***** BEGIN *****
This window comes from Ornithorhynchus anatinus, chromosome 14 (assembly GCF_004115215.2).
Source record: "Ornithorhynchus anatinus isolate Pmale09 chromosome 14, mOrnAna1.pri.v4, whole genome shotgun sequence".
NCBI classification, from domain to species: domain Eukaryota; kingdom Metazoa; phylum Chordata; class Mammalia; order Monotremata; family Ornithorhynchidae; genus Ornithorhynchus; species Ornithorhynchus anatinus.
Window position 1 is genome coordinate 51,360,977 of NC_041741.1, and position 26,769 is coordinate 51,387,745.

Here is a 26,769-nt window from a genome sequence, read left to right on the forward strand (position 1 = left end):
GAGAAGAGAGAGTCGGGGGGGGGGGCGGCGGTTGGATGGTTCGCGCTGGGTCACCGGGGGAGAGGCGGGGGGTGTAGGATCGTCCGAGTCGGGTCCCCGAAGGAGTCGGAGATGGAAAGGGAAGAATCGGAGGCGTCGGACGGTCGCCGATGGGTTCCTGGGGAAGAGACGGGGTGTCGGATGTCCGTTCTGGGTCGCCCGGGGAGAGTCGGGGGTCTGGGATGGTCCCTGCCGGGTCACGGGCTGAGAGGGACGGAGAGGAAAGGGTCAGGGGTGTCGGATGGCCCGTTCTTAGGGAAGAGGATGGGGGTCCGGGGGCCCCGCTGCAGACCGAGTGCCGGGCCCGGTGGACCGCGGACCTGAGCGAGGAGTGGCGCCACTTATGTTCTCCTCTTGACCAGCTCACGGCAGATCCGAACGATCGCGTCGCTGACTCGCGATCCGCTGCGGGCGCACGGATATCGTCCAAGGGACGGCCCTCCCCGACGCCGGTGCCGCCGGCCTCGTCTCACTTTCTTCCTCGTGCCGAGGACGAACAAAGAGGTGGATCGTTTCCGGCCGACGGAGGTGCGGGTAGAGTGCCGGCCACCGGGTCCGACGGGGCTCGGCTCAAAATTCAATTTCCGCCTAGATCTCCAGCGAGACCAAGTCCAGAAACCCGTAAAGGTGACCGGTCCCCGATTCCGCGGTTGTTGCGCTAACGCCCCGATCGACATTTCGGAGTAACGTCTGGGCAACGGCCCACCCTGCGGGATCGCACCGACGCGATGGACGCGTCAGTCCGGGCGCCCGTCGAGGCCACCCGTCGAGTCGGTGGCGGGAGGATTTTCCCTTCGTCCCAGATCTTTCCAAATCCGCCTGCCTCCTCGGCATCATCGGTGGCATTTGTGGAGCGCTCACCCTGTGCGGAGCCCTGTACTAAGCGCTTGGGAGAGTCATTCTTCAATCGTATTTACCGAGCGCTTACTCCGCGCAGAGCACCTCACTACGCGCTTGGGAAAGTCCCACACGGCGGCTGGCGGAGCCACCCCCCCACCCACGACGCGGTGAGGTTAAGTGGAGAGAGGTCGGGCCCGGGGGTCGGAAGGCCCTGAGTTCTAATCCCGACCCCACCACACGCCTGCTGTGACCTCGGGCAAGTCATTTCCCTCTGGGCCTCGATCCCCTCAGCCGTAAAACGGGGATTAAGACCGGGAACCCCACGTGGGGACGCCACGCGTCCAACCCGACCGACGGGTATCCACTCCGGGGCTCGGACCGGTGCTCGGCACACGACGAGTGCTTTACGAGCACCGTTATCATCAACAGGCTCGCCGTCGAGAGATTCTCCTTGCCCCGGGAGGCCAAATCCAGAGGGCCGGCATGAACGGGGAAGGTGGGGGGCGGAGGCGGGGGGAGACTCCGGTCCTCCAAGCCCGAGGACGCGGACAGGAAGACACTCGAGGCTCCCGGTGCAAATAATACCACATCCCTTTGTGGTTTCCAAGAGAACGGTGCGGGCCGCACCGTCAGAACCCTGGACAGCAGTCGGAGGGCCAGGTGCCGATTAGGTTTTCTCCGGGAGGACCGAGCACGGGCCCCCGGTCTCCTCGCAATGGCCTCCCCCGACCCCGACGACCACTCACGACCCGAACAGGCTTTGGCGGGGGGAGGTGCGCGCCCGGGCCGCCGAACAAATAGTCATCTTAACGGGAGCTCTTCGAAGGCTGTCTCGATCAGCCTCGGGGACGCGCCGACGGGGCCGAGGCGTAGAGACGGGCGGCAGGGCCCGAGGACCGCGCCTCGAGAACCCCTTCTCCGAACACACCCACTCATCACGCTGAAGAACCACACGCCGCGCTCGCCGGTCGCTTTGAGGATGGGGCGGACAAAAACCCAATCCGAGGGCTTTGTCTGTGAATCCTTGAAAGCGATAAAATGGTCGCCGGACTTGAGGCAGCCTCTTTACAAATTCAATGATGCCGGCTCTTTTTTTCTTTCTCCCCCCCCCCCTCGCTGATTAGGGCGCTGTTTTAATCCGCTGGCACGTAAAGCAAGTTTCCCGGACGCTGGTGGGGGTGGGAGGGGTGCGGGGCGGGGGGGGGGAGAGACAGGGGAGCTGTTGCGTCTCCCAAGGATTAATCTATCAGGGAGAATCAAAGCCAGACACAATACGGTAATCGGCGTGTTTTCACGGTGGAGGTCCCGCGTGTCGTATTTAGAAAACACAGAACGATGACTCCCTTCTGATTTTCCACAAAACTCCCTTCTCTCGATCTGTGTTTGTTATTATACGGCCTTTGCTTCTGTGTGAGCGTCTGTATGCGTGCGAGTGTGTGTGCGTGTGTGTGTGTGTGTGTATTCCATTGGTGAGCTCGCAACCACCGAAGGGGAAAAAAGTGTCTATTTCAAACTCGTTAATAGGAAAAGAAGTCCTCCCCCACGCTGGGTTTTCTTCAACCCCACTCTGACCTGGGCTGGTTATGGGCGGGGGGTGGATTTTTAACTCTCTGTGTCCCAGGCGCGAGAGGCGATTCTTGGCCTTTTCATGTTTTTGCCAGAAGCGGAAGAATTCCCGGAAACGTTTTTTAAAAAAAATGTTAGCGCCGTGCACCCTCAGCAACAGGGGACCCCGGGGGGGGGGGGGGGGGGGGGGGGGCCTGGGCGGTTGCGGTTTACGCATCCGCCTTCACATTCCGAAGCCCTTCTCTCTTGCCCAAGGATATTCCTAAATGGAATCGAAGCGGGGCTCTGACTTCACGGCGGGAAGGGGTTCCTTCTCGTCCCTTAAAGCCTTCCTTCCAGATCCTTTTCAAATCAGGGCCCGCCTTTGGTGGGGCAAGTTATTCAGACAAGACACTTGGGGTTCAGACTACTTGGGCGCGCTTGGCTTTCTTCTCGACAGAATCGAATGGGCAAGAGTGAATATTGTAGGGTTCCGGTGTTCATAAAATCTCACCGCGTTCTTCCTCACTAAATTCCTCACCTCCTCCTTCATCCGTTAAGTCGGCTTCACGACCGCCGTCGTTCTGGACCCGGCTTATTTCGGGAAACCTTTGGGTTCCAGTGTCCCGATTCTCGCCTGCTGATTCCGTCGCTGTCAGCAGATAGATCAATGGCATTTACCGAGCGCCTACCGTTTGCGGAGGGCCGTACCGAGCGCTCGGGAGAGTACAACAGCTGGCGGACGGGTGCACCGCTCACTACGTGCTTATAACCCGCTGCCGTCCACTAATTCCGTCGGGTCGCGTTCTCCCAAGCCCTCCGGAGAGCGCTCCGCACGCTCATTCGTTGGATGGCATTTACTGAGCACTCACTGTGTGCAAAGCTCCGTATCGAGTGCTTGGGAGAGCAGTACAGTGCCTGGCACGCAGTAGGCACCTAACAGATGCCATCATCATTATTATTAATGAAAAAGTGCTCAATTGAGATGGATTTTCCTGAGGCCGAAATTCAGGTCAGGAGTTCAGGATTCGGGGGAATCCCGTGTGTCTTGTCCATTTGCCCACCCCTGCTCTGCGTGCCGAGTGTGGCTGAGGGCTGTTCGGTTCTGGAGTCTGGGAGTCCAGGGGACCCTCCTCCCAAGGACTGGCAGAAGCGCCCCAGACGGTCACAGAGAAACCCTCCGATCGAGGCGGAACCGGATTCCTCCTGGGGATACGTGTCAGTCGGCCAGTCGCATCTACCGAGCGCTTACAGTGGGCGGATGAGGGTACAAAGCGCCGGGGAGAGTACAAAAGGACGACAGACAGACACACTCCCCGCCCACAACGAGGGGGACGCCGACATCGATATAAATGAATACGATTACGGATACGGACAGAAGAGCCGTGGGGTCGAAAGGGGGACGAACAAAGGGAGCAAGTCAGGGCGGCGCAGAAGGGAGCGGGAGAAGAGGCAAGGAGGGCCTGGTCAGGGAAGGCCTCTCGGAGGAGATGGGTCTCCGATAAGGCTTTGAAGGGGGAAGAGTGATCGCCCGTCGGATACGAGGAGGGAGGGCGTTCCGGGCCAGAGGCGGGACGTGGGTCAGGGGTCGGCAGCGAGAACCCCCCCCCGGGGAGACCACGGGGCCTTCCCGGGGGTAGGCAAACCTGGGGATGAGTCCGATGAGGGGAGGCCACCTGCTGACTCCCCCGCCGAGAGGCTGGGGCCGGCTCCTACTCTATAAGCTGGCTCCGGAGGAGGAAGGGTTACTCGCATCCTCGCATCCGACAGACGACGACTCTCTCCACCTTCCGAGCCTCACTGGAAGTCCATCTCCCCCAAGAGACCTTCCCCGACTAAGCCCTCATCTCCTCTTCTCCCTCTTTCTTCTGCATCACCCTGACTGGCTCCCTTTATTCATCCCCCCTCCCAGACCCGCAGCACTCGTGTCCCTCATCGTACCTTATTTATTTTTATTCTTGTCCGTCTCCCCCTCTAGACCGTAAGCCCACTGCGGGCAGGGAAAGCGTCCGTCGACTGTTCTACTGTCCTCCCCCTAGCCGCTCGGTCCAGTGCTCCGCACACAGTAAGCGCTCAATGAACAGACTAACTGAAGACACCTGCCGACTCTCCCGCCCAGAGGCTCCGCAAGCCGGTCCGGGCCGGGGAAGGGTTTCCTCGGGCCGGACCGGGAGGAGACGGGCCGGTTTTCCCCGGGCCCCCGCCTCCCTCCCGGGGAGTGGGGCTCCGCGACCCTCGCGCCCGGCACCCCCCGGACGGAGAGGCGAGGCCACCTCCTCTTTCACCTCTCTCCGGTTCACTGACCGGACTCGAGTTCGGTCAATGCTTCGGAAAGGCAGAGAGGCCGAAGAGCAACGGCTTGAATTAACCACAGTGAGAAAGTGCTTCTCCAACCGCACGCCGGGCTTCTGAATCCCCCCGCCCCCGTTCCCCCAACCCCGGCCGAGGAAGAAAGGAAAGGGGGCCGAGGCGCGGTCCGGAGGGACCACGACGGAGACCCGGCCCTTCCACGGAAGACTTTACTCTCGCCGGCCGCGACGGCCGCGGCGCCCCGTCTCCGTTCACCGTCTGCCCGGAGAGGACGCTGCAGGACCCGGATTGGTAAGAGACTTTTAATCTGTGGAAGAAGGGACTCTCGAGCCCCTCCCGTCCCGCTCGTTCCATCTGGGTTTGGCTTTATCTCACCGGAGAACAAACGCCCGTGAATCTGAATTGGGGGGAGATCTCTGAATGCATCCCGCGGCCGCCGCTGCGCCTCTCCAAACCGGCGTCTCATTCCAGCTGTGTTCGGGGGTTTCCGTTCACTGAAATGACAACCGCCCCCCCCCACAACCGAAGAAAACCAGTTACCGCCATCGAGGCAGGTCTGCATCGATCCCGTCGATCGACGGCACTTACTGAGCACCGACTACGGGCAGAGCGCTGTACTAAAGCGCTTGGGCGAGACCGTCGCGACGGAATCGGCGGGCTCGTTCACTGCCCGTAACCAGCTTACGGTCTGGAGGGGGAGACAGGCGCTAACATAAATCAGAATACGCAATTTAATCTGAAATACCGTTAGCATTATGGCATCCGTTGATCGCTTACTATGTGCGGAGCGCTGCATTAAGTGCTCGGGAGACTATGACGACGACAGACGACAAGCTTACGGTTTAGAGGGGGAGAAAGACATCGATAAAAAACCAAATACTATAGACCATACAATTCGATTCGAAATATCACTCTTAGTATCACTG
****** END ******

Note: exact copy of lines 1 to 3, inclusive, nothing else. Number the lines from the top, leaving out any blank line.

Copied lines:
This window comes from Ornithorhynchus anatinus, chromosome 14 (assembly GCF_004115215.2).
Source record: "Ornithorhynchus anatinus isolate Pmale09 chromosome 14, mOrnAna1.pri.v4, whole genome shotgun sequence".
NCBI classification, from domain to species: domain Eukaryota; kingdom Metazoa; phylum Chordata; class Mammalia; order Monotremata; family Ornithorhynchidae; genus Ornithorhynchus; species Ornithorhynchus anatinus.